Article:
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Immigration Reform and Agriculture

Immigration Reform and Agriculture

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Immigration Reform and Agriculture

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  1. Immigration Reform and Agriculture Craig J. Regelbrugge, Co-chair Agriculture Coalition for Immigration Reform V.P. Gov’t Relations, Amer. Nursery & Landscape Assn cregelbrugge@anla.org

  2. Goals • Offer a national perspective on immigration reform and the realities facing labor-intensive agriculture • Explore nature and scope of the challenge, and implications • Provide an outlook for both meaningful reform, negative developments • Discuss how farm credit community can help

  3. What is “ACIR”? • Agriculture Coalition for Immigration Reform • Formed in 2001 to lead effort to negotiate, enact bipartisan reform legislation • Over 300 national, regional, state groups whose members are engaged in all facets of labor-intensive agriculture: fruit, vegetable, dairy and livestock, nursery & greenhouse

  4. Hired Farm Workforce in U.S. • 1.6 million “serious” farmworkers • 80% foreign born • ~70% unauthorized • IRCA-1986 • Legalized 1.2 million farmworkers • Launched statistical gathering • We know more about demographics of farm labor force than remainder of economy…

  5. We Didn’t Get Here Overnight • 1989: 7% of farmworkers admitted in gov’t surveys that they were not authorized to work in the U.S. • 1994: 34% • 1998: 52% • Each year, 1 in 6 farmworkers new to the sector, and 99% are unauthorized • Lack of legal channels has led to the crisis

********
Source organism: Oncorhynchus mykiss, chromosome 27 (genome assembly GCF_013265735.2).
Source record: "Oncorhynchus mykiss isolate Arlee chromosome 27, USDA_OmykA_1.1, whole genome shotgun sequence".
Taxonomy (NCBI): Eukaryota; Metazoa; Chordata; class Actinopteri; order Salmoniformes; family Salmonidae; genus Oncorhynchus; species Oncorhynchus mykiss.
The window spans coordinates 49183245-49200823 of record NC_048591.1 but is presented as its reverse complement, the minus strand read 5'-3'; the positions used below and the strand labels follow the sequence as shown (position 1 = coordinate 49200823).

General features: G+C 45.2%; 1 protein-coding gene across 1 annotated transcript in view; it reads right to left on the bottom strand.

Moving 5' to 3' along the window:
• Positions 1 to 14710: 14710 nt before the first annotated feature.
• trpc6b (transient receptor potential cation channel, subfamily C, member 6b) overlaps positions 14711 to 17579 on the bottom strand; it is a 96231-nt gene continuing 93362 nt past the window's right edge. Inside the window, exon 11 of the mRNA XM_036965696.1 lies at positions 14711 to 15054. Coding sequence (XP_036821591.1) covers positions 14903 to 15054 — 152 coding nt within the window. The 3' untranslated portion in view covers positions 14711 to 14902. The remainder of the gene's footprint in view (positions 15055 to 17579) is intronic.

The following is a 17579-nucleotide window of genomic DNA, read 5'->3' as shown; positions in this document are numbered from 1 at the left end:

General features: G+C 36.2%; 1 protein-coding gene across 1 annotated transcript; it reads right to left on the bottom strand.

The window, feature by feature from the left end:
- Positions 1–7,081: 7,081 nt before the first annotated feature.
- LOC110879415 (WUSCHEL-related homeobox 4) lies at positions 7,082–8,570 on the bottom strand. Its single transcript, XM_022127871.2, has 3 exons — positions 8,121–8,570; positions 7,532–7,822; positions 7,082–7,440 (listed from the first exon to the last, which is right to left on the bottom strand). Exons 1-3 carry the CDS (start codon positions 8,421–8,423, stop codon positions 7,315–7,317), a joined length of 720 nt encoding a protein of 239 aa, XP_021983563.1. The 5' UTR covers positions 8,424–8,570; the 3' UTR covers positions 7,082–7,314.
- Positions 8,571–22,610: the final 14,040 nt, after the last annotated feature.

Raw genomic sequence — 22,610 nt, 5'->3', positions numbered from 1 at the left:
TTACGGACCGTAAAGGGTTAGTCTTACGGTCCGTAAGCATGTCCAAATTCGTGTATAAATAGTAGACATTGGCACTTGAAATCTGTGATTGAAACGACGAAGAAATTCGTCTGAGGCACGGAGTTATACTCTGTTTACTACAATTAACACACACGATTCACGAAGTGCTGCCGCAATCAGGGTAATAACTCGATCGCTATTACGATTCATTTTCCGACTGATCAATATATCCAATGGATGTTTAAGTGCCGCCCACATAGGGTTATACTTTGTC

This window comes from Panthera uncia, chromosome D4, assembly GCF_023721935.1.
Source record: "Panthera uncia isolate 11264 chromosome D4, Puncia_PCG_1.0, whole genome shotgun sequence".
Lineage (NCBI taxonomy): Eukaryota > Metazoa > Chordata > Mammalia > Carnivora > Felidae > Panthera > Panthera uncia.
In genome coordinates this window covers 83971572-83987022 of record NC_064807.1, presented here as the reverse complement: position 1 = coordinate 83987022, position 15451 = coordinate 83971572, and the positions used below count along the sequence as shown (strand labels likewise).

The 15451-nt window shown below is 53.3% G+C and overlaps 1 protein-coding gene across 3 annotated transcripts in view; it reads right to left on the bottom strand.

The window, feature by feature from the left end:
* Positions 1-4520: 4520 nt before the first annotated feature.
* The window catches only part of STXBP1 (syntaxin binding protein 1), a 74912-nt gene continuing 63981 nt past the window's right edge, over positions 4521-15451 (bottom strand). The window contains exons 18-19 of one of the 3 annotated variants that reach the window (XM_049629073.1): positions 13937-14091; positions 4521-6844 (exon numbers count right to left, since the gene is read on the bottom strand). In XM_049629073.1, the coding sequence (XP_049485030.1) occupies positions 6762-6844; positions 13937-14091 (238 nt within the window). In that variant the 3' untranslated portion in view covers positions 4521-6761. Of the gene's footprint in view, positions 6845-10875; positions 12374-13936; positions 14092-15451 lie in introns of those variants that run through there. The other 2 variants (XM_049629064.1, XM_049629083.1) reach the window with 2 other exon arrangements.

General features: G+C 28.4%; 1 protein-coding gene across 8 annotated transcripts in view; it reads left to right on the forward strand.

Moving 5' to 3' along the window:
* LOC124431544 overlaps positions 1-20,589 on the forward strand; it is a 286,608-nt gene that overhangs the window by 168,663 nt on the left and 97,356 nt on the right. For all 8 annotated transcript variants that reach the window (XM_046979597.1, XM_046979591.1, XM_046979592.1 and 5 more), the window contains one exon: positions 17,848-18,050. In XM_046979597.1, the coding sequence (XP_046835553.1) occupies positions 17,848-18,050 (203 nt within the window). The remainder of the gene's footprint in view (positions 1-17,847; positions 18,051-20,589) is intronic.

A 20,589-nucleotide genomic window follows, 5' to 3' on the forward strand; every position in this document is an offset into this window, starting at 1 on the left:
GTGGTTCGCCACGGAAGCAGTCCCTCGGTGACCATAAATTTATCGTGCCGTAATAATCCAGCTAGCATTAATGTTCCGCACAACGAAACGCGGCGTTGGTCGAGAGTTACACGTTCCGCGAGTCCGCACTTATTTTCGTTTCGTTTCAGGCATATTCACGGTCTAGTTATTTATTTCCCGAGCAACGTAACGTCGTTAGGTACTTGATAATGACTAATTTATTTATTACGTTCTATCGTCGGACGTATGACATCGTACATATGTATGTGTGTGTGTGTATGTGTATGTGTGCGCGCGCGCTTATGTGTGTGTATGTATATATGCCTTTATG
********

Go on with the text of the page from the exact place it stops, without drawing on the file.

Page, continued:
6. Why Do Farmworkers Leave? • Wages? Not so much… • Nature of work • Entry level, seasonal, intermittent • Physically demanding, difficult • Tighter border has had opposite of intended effect by encouraging long-term settlement, search for year-round work • See “Backfire at the Border” by Douglas Massey, Princeton Univ.

  7. Are Foreign Workers Taking Jobs from Americans? • Through 1990’s, American economy produced hundreds of thousands of jobs each year in excess of Americans entering job market and legal immigration • Domestic workers – and many foreign workers – were “sucked out” of agriculture • Foreign workers filled the void • Only legal channel—H-2A—fills less than 2% of farm jobs (4.6% in NY)

  8. The Rest of the Story… • Employers meet requirements of the law at time of hiring (I-9 process) • Over time, best workers promoted into key positions, year-round jobs. Backbone of industry • Any reform solution must address this aspect of the workforce or agriculture will be devastated

  9. Is There A Labor Shortage?

  10. Labor Shortage? • Some superficial reports say “no” • Anecdotal evidence suggests otherwise: • Quarter of NoCal pear crop lost 2006 • 1 million lbs asparagus in MI lost 2007 • Labor force “triage” • Broader analysis (1990-2002) shows: • 29% increase in labor productivity in crop production • 15.4% increase in output • 9.2% decrease in labor input

  11. And… • Considering global picture, U.S. is steadily losing market share in specialty crops • Nearly one third of fresh fruit and one fifth of fresh vegetables consumed in U.S. are now imported • This is double to more than double the market share of imports in 1990 • Growing market overall is masking erosion of U.S. producers’ market share